· Sensory processing complications – For those children who experience problems with processing sensory information, these situations can lead to them experiencing extreme and confusing behaviour as they then become sensorily overwhelmed.
· Autism – Children on the autism spectrum are often prone to dramatic loss of control (meltdowns). Children with autism may thrive on consistent routines for their emotional comfort, any unexpected change can set them off and when this occurs, they may lack the language and communication skills to express themselves fully to identify what they want or need.
· Masking (or camouflaging) – This term relates to children who ‘mask’ their differences and anxieties to try and fit in with their peers. While the term is mostly associated with autism and girls in particular, it can apply to any child with any disability or special need.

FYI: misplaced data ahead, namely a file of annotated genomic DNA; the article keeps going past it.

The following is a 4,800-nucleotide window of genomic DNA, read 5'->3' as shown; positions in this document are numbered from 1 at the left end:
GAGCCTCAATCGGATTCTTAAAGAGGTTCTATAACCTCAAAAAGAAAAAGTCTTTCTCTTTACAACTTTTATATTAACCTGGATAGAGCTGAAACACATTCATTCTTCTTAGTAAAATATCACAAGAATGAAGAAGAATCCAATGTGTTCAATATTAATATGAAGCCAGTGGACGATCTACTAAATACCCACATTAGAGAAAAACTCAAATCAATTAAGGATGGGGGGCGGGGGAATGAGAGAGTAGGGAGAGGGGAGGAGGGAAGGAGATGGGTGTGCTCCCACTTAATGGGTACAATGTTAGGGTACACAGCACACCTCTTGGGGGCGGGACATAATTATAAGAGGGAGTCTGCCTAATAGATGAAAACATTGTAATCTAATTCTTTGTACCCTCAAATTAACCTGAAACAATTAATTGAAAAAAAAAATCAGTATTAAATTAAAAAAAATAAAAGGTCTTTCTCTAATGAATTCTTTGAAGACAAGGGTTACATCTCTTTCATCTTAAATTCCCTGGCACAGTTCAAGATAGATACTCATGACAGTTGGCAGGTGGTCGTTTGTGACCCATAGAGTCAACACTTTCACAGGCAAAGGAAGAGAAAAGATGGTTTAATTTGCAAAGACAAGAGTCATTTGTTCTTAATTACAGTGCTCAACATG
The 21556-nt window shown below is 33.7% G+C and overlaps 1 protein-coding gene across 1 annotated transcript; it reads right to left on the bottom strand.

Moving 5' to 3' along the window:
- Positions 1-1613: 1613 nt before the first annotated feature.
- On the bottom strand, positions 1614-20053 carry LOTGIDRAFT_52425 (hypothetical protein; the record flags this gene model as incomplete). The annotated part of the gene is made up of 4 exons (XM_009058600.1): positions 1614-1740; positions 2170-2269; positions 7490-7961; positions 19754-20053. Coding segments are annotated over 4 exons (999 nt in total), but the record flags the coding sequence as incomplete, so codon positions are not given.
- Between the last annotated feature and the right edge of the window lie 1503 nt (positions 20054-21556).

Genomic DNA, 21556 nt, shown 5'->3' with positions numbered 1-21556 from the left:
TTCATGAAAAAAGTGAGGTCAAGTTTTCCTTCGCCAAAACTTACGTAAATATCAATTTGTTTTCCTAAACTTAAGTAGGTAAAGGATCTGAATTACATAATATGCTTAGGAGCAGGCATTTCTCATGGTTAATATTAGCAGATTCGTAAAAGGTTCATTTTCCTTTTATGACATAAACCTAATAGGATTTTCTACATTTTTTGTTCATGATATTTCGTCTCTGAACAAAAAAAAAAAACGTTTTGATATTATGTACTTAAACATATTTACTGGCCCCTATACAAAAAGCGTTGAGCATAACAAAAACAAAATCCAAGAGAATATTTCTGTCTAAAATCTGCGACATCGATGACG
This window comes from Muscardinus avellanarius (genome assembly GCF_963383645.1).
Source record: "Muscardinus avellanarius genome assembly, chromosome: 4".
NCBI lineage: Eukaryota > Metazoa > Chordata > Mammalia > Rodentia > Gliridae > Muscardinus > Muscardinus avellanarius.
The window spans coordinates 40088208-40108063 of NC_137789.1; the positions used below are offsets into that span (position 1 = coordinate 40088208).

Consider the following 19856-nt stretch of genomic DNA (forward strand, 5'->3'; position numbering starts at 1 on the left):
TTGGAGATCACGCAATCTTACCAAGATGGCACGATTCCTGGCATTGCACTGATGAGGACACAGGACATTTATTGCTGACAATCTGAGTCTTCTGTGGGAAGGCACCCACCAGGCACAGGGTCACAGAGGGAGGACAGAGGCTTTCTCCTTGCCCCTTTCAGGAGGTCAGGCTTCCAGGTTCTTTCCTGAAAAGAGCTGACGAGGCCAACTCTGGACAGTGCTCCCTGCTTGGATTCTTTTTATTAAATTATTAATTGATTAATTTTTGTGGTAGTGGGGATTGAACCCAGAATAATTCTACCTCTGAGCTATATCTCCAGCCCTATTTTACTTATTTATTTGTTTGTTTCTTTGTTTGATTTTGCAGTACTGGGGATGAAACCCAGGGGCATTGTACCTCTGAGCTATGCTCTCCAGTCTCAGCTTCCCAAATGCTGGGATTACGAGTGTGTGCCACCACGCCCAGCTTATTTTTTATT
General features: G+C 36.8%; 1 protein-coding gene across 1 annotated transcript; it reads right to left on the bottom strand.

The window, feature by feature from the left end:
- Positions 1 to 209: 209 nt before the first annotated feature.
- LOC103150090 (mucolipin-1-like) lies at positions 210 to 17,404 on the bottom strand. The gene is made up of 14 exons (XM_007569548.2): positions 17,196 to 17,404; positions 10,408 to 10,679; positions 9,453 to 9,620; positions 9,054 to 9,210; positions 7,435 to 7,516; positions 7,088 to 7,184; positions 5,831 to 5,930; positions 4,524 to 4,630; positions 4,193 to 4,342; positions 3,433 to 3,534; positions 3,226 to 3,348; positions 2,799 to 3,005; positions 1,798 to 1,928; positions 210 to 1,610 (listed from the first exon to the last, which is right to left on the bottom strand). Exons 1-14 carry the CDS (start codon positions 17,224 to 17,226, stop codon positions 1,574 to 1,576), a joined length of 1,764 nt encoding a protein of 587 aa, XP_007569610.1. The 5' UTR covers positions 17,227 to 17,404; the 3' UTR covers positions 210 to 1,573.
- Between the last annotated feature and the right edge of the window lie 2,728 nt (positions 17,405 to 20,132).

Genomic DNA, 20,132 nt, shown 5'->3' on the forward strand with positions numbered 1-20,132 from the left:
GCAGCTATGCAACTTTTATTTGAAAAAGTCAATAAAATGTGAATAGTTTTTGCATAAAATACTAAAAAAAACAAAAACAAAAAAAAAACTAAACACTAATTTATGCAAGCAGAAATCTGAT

Behaviours may include:
· Faking or forcing eye contact with others
· Copying / forcing smiles and a range of other facial expressions
· Copying gestures of others
· Persevering with intense / potentially painful sensory discomfort
· Depression – Some children who experience frequent emotional anxiety and instability may have a disorder called Disruptive Mood Dysregulation Disorder (DMDD). These children experience severe episodes of dysregulation with chronic irritability. These children have the tendency to view things negatively and are quick to react (explode) to situations that may seem minor to their peers.
Handling BIG emotions in a mature and healthy manner requires a variety of skills:
- Impulse control